I have kept one big fat secret from my husband for more than 30 years. Whenever it looks like the conversation is wading into dangerous territory, I masterfully change the subject. I have hidden the evidence (being married to a criminal lawyer has its advantages). I am hoping to take the secret to my grave.
My husband made the classic mistake of judging a person (meaning, me) by their friends. At the time we met at university, I was living with a group of philosophy students. These were very brainy people who have gone on to secure tenure at prestigious universities like McGill and Rutgers. My husband is very brainy too.
And then there was me. In my world, the library was a quiet place to nap, and the squash courts were where the real intellectual action took place. As for burning the midnight oil to strive for an A, I would rather opt for beauty sleep and settle for a B. I even skipped my convocation from undergrad. Instead, I went to the beach with two male friends. They buried me in the sand, and constructed two very large sand boobs on me.
I would be mortified if my husband ever discovered my university marks. I shudder to think how he would feel. Probably duped. He's attracted to brainy women, and it was a sleight of hand living with philosophers. I was only "academic" by association. The brainy aura of my roommates bathed me in a beautiful sharp light.
I have never lied about my marks, but nor have I ever made any full disclosure. I often feel ashamed for squandering the very privileged opportunity of university. I was not very invested in my course of study, and deciding to go to graduate school was just further evidence that I had more than my boobs buried in the sand. I was just treading water rather than taking a big step back to re-evaluate my overall life plan.
So here I am decades later, hoping to redeem myself. I enrolled in a writing course at Ryerson University. One of our group assignments was to interview author Lana Pesch, whose collection of short stories, Moving Pieces, was just published. Our homework was to construct a 500-word piece from the wide-ranging interview conducted by the entire class at once. The prof said, "Anyone who gets this published, gets an automatic A+."
I was hell-bent on getting the interview published, and bringing my lifetime GPA up a notch. But beyond mark grubbing, the real take-away from my interview with Lana is the importance of lifelong learning. She continues to take writing classes even as an award-winning author, and insists she will be taking classes when she's 80. That's a powerful lesson for me.
I can't turn back the hands of time, but going forward I plan to be an A student. And I am going to photocopy my new transcript and paste it on the wall of every room of our house so my husband never forgets what a smart cookie he married.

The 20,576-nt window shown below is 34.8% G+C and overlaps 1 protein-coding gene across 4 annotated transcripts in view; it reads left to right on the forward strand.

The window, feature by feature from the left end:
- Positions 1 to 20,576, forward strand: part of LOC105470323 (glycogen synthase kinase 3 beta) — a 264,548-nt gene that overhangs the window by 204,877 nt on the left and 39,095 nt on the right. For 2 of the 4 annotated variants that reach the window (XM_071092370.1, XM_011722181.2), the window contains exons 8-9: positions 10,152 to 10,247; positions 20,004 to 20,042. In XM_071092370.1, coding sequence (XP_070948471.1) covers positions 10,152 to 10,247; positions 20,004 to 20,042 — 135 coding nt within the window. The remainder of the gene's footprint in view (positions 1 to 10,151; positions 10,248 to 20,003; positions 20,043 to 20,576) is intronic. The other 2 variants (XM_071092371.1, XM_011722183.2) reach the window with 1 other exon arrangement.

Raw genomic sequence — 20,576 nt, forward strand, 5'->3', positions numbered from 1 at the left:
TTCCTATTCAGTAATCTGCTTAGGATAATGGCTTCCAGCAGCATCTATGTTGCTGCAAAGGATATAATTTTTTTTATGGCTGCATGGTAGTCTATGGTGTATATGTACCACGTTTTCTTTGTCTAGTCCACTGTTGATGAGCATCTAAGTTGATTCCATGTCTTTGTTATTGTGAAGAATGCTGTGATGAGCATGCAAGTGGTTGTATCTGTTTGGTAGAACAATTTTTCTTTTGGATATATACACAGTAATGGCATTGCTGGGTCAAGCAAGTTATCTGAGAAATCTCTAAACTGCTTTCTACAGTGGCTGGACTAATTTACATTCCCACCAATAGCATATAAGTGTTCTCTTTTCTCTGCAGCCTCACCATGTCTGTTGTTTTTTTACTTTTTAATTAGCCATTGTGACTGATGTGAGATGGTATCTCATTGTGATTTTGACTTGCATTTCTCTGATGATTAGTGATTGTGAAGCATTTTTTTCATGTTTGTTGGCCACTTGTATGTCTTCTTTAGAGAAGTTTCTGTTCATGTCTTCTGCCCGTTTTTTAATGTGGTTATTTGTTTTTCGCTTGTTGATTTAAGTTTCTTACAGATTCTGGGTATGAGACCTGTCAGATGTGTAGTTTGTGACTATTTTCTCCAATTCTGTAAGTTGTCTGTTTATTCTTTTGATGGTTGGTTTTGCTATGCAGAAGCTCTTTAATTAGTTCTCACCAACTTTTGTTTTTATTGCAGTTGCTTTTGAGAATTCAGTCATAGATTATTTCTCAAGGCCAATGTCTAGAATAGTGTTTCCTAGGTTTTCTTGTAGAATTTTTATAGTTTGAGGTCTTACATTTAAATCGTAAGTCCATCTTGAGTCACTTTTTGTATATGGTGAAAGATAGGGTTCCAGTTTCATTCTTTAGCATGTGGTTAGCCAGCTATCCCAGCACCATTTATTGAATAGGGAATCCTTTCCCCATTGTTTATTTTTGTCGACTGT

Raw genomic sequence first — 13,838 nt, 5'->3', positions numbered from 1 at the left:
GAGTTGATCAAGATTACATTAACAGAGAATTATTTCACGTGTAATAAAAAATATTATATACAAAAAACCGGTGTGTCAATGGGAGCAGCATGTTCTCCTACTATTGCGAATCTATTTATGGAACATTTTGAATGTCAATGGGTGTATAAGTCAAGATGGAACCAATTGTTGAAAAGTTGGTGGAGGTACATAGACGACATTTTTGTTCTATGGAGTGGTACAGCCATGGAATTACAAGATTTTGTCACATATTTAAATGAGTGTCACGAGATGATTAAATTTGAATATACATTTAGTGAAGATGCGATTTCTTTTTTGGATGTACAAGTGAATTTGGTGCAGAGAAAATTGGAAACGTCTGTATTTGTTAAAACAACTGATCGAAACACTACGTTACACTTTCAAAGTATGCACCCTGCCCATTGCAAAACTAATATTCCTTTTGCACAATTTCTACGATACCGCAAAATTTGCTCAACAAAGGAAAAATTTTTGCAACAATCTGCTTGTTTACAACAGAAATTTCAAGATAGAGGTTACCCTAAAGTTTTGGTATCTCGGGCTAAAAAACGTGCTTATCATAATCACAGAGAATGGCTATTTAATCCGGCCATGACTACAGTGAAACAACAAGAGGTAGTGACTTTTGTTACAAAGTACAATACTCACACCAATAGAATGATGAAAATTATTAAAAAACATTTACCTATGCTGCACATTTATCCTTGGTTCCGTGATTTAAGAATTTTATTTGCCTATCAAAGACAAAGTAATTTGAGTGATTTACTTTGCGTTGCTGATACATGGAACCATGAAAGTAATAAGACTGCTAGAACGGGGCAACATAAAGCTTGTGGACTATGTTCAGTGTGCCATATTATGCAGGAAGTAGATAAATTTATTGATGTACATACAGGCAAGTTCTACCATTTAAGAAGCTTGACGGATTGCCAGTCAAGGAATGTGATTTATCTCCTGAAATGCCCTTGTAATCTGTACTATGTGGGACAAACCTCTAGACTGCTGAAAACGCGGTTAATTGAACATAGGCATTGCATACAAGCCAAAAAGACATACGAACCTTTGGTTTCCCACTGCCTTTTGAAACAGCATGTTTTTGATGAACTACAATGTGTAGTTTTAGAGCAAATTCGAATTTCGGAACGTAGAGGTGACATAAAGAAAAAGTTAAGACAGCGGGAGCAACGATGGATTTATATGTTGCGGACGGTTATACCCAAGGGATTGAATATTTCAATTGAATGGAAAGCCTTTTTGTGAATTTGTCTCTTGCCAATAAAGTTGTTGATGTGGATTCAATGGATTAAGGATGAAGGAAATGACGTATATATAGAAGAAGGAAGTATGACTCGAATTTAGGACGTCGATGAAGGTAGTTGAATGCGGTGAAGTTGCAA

Here is my interview, and please watch the trailer for Moving Parts and support great Canadian writers!
Lana Pesch, author of the newly released collection of short stories, Moving Parts, talks about lifelong learning and the importance of mentorship.
You are an award-winning author, but you continue to take writing classes. Why?
Writing is like a muscle. If you continue to do the same workout for a long time, it won't have any effect. You can get lazy and fall into old habits. I'm going to be taking classes when I'm 80.
How did writing classes lead to the publication of Moving Parts?
I had been getting together with other writer friends to critique each other's work. I had an idea for a novel sketched out, but then I got stuck. I accidentally discovered a class led by Sarah Selecky. That was the spark back in 2008. Eventually, (by 2012) I had ten stories and didn't know what to do with them. Sarah said I had the making of a collection. I worked with her to hone them in the hopes of going to the Wired Writing Studio at the Banff Centre with a proper manuscript. Banff sealed it. That's where I finished the first draft.
Did you receive any memorable advice at Banff?
There was a pivotal moment when the penny dropped. I read a story out loud to Zsuzsi Gartner. It became crystal clear that I had found my voice through this story but I was also concerned that all my writing was going to sound the same. Zsuzsi said, " So what. Who cares? Do you think Alice Munro's work doesn't all sound the same? Do you think Margaret Atwood's work doesn't sound all the same?"
What else did you learn from your mentors?
Both Sarah and Zsuzsi were great at giving me "prescriptions" to other authors. They suggested reading writers who were in line with what I was trying to do. If I hadn't taken these classes, I wouldn't have discovered half the writers I know. It was hugely inspiring to read others' work and think, "I had no idea I could do that." It's mind-boggling.
You are both a student and a mentor. What advice do you give others?
When I was teaching, I couldn't believe how repetitive I sounded. I was constantly telling my students, "Just go for it. Don't worry about getting it right. Just write. Trust yourself." The inner critic never goes away, but you can silence it. If I could take my own advice, that would be even better.